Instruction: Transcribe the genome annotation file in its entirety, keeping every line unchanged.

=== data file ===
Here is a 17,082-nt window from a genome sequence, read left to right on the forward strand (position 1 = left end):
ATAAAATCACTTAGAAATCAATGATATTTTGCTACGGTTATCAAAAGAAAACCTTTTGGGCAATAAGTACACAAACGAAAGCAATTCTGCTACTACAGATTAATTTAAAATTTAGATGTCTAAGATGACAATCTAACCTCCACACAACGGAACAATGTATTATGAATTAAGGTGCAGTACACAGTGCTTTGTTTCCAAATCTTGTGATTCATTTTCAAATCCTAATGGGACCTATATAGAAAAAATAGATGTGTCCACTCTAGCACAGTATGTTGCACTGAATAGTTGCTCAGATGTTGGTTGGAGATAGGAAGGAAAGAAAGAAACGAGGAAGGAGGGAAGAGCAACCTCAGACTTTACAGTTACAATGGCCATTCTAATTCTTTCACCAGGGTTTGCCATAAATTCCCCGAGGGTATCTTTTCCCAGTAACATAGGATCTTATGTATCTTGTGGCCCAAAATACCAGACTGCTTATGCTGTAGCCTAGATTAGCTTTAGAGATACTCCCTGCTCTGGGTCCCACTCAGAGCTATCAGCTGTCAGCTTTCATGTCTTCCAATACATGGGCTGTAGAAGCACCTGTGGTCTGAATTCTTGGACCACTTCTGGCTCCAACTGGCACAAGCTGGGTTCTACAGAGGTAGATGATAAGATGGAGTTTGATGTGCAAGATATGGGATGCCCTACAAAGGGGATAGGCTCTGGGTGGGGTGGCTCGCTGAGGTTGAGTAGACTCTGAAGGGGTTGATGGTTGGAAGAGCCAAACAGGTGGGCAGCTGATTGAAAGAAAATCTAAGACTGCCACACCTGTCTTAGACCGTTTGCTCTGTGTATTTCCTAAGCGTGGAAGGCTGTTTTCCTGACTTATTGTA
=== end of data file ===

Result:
Here is a 17,082-nt window from a genome sequence, read left to right on the forward strand (position 1 = left end):
ATAAAATCACTTAGAAATCAATGATATTTTGCTACGGTTATCAAAAGAAAACCTTTTGGGCAATAAGTACACAAACGAAAGCAATTCTGCTACTACAGATTAATTTAAAATTTAGATGTCTAAGATGACAATCTAACCTCCACACAACGGAACAATGTATTATGAATTAAGGTGCAGTACACAGTGCTTTGTTTCCAAATCTTGTGATTCATTTTCAAATCCTAATGGGACCTATATAGAAAAAATAGATGTGTCCACTCTAGCACAGTATGTTGCACTGAATAGTTGCTCAGATGTTGGTTGGAGATAGGAAGGAAAGAAAGAAACGAGGAAGGAGGGAAGAGCAACCTCAGACTTTACAGTTACAATGGCCATTCTAATTCTTTCACCAGGGTTTGCCATAAATTCCCCGAGGGTATCTTTTCCCAGTAACATAGGATCTTATGTATCTTGTGGCCCAAAATACCAGACTGCTTATGCTGTAGCCTAGATTAGCTTTAGAGATACTCCCTGCTCTGGGTCCCACTCAGAGCTATCAGCTGTCAGCTTTCATGTCTTCCAATACATGGGCTGTAGAAGCACCTGTGGTCTGAATTCTTGGACCACTTCTGGCTCCAACTGGCACAAGCTGGGTTCTACAGAGGTAGATGATAAGATGGAGTTTGATGTGCAAGATATGGGATGCCCTACAAAGGGGATAGGCTCTGGGTGGGGTGGCTCGCTGAGGTTGAGTAGACTCTGAAGGGGTTGATGGTTGGAAGAGCCAAACAGGTGGGCAGCTGATTGAAAGAAAATCTAAGACTGCCACACCTGTCTTAGACCGTTTGCTCTGTGTATTTCCTAAGCGTGGAAGGCTGTTTTCCTGACTTATTGTA